Steampunk Mongolians, you cock your head and look at me like I'm crazy. But I assure you that in this country of steppes, horsemen, and remote wilderness there are some real gems of inspiration.
|Painting of a woman in traditional clothes|
Mongolia during the Age of Steam
A working person's or winter deel was often padded with sheepskin or fur and sometimes even made out of hide or leather. Since the shape is fairly broad and the materials often warm, deel are often used as impromptu blankets.
Characteristics of some deel may or may not include: mandarin collars, leather trim, high collars, 3-5 buttons or similar fastenings, short sleeves, rounded necklines, bib-style overflaps along the front, and accented side-panels.
|Men at a modern archery contest wearing many styles of deel.|
The overall scope of traditional Mongolian dress for rural folk is remarkable in its practicality. As said earlier, the working and herding classes wore plainer deel made from stouter materials, usually over loose trousers (which both genders wore, although women often put skirts on over these) and a basic tunic. The sash which held the deel shut not only served as a fastener, but also as a brace for the torso during long days of hard riding. A tightly-wound sash could also serve as protection for the vital organs in the middriff. The khurim was a padded jacket similar to a deel and was worn over everything in cold or inclement weather.
Before 1921 and the spread of the Soviets into Mongolia, rural folk wore short boots with slightly turned up toes (a fashion borrowed from Vajrayana/Tibetan Buddhist monks not wanting to disturb the ground or small creatures within). In the winter these boots were often lined in fur or sheepskin.
Mongolian hats are iconic in their size and fuzziness. They're traditionally conical with furry flaps that can be tied up or down under the person's chin to keep their ears warm. Sometimes the lining material is a particularly shaggy variety of sheep or goat fur.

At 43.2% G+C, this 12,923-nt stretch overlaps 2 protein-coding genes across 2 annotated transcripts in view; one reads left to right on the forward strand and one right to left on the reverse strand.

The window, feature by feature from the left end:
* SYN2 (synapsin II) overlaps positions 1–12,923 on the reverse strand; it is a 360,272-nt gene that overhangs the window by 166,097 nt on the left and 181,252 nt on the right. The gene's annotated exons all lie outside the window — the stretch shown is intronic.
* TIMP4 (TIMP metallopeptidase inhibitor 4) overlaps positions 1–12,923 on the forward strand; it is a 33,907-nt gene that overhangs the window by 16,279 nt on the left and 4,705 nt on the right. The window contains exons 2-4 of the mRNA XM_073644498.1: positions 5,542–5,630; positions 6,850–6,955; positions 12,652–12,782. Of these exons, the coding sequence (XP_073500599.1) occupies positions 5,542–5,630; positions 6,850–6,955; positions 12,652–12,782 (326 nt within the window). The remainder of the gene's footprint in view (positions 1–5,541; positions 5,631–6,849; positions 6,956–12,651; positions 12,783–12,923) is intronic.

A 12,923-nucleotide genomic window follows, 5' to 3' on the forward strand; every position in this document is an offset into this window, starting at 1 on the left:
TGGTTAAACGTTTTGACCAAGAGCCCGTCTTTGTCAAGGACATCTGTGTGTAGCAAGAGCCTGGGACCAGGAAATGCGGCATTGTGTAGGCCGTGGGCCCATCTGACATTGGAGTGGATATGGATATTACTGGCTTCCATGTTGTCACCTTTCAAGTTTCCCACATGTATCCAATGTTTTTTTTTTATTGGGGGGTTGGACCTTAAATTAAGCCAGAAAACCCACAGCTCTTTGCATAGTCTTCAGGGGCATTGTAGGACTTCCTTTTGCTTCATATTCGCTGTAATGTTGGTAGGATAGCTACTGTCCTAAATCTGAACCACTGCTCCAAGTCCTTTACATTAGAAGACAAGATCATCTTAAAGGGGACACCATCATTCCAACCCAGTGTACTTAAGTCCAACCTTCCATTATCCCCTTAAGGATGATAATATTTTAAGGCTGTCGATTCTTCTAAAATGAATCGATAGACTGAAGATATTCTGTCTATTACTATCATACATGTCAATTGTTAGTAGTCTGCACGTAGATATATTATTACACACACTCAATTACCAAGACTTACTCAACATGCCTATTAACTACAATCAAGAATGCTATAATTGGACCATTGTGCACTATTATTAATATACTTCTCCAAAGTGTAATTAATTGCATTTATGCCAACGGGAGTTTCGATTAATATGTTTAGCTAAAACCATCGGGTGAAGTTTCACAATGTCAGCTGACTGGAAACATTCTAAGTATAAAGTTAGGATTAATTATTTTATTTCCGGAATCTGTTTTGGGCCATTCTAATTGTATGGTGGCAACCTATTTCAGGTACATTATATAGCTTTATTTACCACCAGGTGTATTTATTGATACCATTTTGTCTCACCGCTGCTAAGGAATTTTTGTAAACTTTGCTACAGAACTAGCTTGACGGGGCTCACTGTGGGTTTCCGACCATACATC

|Unidentified Mongolian man- 1900|
Court Dress, or: WHAT IS THAT THING ON YOUR HEAD?!
In stark contrast, court dress was highly ostentatious and colorful- particularly for women. The deels were often layered and cut closer to the body than their peasant counter-parts, in addition to being made in a myriad of shades of silk. Court women also wore sleeveless coats (or surcotes) that were often heavily appliqued or trimmed with designs and full, long skirts (a Chinese trend) underneath.
|Mongolian court lady wearing an ugalz|
So why should you masquerade in Mongolian? Here's the top 5:
5. Mongolian outfits in general are rarely done, so very fresh and new to peoples' eyes.
4. Just like with most Turkish garments, Mongolian clothing is made with predominately rectangular construction, meaning that they're very simple to size and produce.
3. The ugalz and other court headdresses are begging to be steampunked out. I've developed a design with working lanterns hanging from mine (someday this is going to happen!). But just imagine the metalwork or even moving parts one could adapt into such an outrageous piece.
2. The khurim would make a wonderful alternative to a duster coat.
1. Deel are PERFECT for many of the basic steampunk tropes. Imagine it: a fur-lined, suede deel for a pilot? A silk one for a businessman or diplomat? One with multiple pockets and sleeveless for a doctor or inventor?
Here are a few more ideas of how you can integrate Mongolian dress into your steampunk kit:
- Deels, deels, deels! There are so many different cuts and weights of this all-purpose coat that there's a style to suit any steamsona. Working class deels in particular would look good on airship personnel and pirates, drifters and wanderers, Weird West characters, and engineers.
- Fuzzy mongolian hats- not only a statement, but also very functional. A gunner or traveler would be well-suited to one.
- Turned-toe Mongolian boots look nice mixed with western garments or tucked into trousers.
- Sleeveless surcoats worn by noble ladies would look lovely layered with a traditional European dress.
Thank you for joining me for this tour of Mongolian clothing- until next time, world travelers!
|Woman wearing traditional court dress|
|Independence fighters- 1911|
|Dondogdulam- the last Queen mother of Mongolia- 1911|
|Local lords of West Mongolia- 1900s|
|Steampunk interpretation of a Mongolian hat by Laohats (link below)|
http://www.thescorre.org/literature/Mongolian_Garb/GobiHomeCampanion.pdf - (PDF file) The Gobi Home Companion, which is chock full of information about Mongolian dress, including free patterns!
http://www.thescorre.org/literature/Mongolian_Garb/delpattern.JPG - A free Deel pattern, courtesy of Lady Collette de Paris of the SCA.
http://www.laohats.com/shop/ - Lao hats, makers of Mongolian and other fuzzy hats, some even from recycled materials.
http://www.mongolianviews.com/2010/02/mongolian-photos-around-1900s.html - A wonderful blog featuring many wonderful photos of native Mongolians from the early 1900s.